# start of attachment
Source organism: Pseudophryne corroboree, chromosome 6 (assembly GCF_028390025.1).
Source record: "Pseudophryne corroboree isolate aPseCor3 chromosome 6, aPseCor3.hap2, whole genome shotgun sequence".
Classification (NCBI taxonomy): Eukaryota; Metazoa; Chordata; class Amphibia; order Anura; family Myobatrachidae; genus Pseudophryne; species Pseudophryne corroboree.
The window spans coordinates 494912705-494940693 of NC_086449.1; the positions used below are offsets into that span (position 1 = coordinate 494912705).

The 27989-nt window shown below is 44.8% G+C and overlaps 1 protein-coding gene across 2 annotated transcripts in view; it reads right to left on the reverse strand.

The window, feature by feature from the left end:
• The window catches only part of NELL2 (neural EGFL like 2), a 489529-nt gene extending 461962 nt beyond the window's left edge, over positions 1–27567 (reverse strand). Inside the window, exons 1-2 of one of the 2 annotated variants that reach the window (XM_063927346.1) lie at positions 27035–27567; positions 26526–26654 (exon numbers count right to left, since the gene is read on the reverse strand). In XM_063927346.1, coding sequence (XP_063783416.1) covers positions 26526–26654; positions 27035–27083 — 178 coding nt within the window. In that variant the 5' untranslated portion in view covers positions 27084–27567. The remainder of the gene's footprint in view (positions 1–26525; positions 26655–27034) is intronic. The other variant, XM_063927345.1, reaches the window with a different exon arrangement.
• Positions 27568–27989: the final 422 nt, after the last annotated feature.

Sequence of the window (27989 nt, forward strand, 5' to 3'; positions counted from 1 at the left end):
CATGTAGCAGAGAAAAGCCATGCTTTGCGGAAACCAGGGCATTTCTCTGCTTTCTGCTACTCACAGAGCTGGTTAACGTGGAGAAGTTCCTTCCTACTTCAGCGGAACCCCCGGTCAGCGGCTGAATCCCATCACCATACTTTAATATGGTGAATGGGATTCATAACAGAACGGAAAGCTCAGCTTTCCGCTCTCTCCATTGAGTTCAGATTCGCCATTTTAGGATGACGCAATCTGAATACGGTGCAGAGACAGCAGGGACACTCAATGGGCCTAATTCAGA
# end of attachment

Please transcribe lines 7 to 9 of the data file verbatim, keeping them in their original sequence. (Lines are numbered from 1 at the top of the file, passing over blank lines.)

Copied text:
• The window catches only part of NELL2 (neural EGFL like 2), a 489529-nt gene extending 461962 nt beyond the window's left edge, over positions 1–27567 (reverse strand). Inside the window, exons 1-2 of one of the 2 annotated variants that reach the window (XM_063927346.1) lie at positions 27035–27567; positions 26526–26654 (exon numbers count right to left, since the gene is read on the reverse strand). In XM_063927346.1, coding sequence (XP_063783416.1) covers positions 26526–26654; positions 27035–27083 — 178 coding nt within the window. In that variant the 5' untranslated portion in view covers positions 27084–27567. The remainder of the gene's footprint in view (positions 1–26525; positions 26655–27034) is intronic. The other variant, XM_063927345.1, reaches the window with a different exon arrangement.
• Positions 27568–27989: the final 422 nt, after the last annotated feature.

Sequence of the window (27989 nt, forward strand, 5' to 3'; positions counted from 1 at the left end):